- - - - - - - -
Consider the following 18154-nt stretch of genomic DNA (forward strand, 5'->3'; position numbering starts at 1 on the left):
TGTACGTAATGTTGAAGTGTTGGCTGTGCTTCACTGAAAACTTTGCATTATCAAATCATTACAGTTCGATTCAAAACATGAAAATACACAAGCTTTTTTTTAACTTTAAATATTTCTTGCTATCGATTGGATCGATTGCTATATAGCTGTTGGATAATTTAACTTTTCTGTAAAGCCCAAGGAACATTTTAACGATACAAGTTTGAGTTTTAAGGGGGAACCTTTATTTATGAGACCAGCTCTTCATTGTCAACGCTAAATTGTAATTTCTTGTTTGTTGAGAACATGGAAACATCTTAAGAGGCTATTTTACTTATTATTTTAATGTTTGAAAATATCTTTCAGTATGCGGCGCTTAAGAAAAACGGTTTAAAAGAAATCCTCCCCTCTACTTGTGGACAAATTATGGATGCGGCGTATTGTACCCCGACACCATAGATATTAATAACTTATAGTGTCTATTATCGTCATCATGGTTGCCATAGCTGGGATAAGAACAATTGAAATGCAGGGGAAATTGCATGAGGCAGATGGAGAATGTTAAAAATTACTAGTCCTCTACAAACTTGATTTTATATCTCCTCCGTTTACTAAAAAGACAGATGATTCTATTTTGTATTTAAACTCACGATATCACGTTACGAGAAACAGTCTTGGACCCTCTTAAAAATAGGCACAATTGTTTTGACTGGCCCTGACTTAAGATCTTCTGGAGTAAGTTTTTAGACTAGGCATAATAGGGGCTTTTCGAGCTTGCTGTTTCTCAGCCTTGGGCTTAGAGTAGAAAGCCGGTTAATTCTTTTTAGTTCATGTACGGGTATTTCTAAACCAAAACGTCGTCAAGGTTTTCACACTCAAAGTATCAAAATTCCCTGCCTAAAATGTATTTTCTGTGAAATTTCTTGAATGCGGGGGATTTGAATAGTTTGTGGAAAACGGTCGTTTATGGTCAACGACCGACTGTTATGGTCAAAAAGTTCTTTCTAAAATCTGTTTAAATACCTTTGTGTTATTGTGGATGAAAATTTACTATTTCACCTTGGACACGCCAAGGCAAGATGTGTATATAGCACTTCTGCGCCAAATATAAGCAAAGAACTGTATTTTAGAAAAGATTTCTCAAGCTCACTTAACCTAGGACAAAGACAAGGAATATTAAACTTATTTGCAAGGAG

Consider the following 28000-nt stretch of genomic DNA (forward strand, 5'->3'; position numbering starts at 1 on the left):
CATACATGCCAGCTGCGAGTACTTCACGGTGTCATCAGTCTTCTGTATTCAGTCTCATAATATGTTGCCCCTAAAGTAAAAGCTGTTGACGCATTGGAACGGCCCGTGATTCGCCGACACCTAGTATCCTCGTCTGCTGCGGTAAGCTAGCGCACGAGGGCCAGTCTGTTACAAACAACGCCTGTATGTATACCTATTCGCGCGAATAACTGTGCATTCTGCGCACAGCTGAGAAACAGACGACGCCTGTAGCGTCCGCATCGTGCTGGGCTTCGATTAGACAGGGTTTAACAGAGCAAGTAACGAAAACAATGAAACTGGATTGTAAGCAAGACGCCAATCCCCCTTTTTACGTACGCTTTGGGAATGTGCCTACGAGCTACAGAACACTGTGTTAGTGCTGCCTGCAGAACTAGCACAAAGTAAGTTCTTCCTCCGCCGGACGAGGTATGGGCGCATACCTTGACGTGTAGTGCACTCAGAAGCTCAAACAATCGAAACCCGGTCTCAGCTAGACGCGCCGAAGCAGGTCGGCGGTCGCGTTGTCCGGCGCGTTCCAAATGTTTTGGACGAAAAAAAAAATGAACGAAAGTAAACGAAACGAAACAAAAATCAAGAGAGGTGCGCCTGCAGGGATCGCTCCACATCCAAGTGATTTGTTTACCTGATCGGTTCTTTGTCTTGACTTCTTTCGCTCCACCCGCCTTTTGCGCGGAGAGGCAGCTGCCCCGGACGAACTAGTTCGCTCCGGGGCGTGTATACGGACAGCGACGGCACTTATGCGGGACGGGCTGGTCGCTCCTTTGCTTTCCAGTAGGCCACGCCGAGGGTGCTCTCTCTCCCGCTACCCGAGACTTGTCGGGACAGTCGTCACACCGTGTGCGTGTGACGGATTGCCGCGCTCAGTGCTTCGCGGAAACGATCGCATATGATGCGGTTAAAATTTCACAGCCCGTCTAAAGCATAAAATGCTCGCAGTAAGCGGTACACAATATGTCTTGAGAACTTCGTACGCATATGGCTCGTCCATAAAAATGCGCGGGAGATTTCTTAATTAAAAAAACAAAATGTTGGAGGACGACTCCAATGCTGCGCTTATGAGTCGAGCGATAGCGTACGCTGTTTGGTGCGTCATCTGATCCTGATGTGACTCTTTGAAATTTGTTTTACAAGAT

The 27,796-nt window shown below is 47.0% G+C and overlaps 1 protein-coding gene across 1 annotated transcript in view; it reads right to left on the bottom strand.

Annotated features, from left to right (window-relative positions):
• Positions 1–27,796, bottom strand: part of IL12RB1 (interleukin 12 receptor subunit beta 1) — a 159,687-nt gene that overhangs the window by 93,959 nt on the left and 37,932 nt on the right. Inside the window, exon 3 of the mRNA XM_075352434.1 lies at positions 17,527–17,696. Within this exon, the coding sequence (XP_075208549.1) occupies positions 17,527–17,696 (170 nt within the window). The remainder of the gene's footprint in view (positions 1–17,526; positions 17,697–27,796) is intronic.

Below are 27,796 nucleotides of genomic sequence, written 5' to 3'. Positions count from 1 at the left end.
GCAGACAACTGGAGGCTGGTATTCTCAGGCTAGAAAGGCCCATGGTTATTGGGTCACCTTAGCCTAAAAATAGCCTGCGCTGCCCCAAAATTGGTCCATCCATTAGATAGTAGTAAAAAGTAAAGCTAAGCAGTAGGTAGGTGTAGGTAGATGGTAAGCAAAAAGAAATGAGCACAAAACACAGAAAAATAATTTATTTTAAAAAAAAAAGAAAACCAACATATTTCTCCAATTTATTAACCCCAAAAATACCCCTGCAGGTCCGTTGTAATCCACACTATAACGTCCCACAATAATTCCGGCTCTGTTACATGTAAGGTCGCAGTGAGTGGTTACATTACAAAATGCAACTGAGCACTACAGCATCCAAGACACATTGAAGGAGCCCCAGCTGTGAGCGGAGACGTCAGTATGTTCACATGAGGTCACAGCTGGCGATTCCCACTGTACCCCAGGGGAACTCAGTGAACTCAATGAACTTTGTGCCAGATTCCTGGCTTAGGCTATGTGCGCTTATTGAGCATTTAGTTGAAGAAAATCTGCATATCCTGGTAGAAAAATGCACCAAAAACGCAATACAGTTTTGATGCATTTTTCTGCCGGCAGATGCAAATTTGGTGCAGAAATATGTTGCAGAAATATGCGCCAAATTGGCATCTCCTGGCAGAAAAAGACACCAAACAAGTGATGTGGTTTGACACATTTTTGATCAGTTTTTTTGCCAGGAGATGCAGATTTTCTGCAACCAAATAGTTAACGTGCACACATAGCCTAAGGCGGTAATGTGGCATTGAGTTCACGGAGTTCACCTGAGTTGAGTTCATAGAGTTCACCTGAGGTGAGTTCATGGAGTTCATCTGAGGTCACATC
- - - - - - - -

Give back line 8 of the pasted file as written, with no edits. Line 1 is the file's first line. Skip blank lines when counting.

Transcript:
Below are 27,796 nucleotides of genomic sequence, written 5' to 3'. Positions count from 1 at the left end.